Sustainable Greenkeeping

Reducing Inputs and Chemical Usage

The world is changing around us and we are expected to become more sustainable and greener. But what does that mean for golf courses? Are they not all ready green? 

Legislation is changing very quickly. Chemicals, including fungicides, insecticides and pesticides are being rapidly removed from the market, and it is likely that further products including synthetic nitrogen could be next; water resource will be a huge challenge for the golf industry in years to come. This has made it more challenge than ever before to provide year-round quality golf. 

As an industry and planet we must reduce our chemical inputs. The easiest way to achieve this is to lower the expectations of the golf course, accepting some disease on the greens and clovers etc. on the fairways. However, this may not be the direction your club wishes to take. If not, then it is important that the cultural practices are on point to reduce the risk of disease or weeds becoming a problem. 

Firstly, let’s look at the greens. Traditionally golf greens in the UK consisted of fine grasses such as fescue and bent. These grasses thrive in a drier, less nutrient rich environment and produce a faster surface at higher heights of cut, in reality less inputs to achieve a quality, sustainable, playing surface. For the majority of inland parkland golf courses Agrostis spp would be an excellent choice – fescue can be difficult to establish inland. 

Many golf greens in the UK are dominant in Poa annua (Annual Meadow Grass). This species of grass can produce a quality playing surface and can be cut as very low (2mm) but does require high inputs to maintain. In general, Poa greens require high inputs of nutrients and water due to its shallow nature of rooting. As an annual plant it goes through its life cycle in one year eventually dying and becoming part of the thatch layer. This eventually causes the surfaces to become soft, affecting performance. The tendency then is to cut the greens slightly shorter, which returns performance for a short period. As the greens are cut shorter, the higher the inputs are required; then the quicker the thatch grows, and it spirals out of control. Of course, the thatch can be controlled through good cultural practices, aeration and mechanical removal such as hollow coring and back filling with sand, very disruptive for the member. Although this is a reasonable, and well tested, management strategy the removal of fungicides and reduction in their efficiency has made winter disease management extremely difficult, Poa is very suspectible to microdochium nivale, commonly known in the UK as fusarium. (It isn’t actually fusarium: it is microdochium patch). It produces seed heads between March and July which dramatically affect ball roll.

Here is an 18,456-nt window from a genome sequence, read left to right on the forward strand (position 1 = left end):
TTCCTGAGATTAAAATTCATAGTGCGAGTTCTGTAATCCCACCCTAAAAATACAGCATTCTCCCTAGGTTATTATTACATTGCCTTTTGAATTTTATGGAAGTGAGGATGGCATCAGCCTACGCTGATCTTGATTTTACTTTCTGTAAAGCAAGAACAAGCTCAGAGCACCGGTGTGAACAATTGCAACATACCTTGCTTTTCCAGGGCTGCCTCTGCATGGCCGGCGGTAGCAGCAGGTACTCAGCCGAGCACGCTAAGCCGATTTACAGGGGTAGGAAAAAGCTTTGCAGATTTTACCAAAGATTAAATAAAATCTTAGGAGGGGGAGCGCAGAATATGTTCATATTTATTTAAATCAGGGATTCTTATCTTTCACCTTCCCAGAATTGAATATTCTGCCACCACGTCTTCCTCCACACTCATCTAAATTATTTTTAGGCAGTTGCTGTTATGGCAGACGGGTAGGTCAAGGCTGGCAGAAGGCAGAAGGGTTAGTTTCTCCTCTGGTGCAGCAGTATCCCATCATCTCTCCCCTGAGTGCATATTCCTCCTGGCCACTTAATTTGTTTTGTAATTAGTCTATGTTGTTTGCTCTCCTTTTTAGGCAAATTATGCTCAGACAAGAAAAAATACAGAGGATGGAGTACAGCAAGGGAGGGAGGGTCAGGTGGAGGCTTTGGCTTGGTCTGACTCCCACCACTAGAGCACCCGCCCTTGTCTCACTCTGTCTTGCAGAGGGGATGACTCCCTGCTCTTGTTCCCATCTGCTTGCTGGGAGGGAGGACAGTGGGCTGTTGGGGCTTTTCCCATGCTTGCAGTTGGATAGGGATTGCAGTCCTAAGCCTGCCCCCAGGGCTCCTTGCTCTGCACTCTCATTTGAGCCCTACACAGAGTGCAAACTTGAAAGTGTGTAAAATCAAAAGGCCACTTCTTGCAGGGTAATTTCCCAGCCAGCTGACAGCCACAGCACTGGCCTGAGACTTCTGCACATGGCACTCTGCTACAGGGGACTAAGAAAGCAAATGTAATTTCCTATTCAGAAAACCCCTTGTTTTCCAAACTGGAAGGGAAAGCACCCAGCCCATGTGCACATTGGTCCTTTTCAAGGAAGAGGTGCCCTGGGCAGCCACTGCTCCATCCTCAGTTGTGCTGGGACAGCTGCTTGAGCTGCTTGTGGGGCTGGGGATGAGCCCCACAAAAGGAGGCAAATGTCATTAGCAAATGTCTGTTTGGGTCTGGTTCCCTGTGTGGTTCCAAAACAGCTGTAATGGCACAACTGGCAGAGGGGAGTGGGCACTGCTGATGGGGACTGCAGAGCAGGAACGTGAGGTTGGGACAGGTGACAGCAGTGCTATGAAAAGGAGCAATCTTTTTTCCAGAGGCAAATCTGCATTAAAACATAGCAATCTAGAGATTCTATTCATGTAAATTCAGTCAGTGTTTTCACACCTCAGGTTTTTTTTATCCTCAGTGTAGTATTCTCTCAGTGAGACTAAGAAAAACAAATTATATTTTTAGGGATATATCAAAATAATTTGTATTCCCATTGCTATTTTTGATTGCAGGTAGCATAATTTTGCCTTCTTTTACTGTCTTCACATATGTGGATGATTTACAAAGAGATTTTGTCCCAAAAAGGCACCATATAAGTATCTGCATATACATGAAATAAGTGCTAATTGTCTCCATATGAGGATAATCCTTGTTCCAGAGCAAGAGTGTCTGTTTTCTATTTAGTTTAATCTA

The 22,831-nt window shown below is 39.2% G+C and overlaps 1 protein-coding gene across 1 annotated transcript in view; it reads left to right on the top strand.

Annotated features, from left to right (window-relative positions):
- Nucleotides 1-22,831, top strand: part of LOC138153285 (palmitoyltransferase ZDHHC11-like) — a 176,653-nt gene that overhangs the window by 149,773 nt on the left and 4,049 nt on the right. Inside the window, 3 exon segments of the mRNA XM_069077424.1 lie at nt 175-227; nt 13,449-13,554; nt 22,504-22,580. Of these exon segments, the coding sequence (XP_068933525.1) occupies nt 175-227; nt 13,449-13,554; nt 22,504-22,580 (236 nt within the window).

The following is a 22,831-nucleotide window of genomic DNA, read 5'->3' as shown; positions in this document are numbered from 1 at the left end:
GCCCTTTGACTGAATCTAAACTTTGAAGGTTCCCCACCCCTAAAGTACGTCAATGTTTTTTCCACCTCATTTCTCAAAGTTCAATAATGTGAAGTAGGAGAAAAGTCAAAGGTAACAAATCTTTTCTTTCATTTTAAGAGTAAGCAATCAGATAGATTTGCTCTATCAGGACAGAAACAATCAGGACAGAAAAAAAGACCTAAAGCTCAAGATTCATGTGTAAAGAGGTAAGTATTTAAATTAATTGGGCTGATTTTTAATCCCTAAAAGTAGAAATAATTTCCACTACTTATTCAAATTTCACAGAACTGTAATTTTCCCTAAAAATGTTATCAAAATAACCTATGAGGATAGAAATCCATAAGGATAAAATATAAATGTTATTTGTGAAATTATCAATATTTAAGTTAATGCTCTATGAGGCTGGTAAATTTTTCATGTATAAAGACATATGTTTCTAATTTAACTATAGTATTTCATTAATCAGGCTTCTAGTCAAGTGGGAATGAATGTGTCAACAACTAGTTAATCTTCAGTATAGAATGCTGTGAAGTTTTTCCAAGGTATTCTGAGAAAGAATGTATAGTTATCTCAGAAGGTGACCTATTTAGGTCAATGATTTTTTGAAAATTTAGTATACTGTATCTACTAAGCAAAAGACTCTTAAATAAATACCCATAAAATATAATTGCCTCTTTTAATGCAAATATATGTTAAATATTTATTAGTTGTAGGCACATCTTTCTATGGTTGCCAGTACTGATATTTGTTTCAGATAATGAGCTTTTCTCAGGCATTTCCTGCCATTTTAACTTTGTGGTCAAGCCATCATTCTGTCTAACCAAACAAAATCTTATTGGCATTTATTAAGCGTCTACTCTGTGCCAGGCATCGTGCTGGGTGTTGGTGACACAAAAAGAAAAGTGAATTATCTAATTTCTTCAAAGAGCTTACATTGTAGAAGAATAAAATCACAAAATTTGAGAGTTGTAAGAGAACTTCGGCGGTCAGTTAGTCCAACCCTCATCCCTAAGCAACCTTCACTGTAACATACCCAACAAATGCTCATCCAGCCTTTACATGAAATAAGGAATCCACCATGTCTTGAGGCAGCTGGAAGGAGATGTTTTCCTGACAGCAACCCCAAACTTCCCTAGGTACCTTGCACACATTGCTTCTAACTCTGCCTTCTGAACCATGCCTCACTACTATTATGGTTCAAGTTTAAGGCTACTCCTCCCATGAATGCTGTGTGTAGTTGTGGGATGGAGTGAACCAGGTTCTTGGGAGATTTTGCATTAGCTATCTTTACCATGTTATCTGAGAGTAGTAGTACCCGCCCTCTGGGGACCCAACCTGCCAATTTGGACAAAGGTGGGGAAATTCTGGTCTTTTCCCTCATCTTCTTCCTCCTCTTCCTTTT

‘Poa Annua’ seeding

How can you make the change from Poa to a sustainable surface of Agrostis spp?  You need to change the nature of your greens; you must provide a habitat that disadvantages the Poa but to the advantage of the Agrostis spp. The ultimate key to this is moisture management. The first part is to understand your current position.

  1. What percentage of your greens are Poa?
  2. What is your organic matter level? (Thatch content)
  3. How Much Nitrogen is being applied annually? 
  4. What is your moisture management strategy? 
  5. What is your actually cutting height? 

Why is the level of organic matter important? To achieve consistent surfaces the organic matter needs to be in the correct range, ideally 4-5% in the top 20mm and less than 4% in the ranges 20-40mm, 40mm – 60mm & 60-80mm. Excessive levels will cause detrimental challenges to the health of the plant and the performance of the surfaces. Some organic matter is required to protect the crown of the plant from impacts and to produce a receptive surface.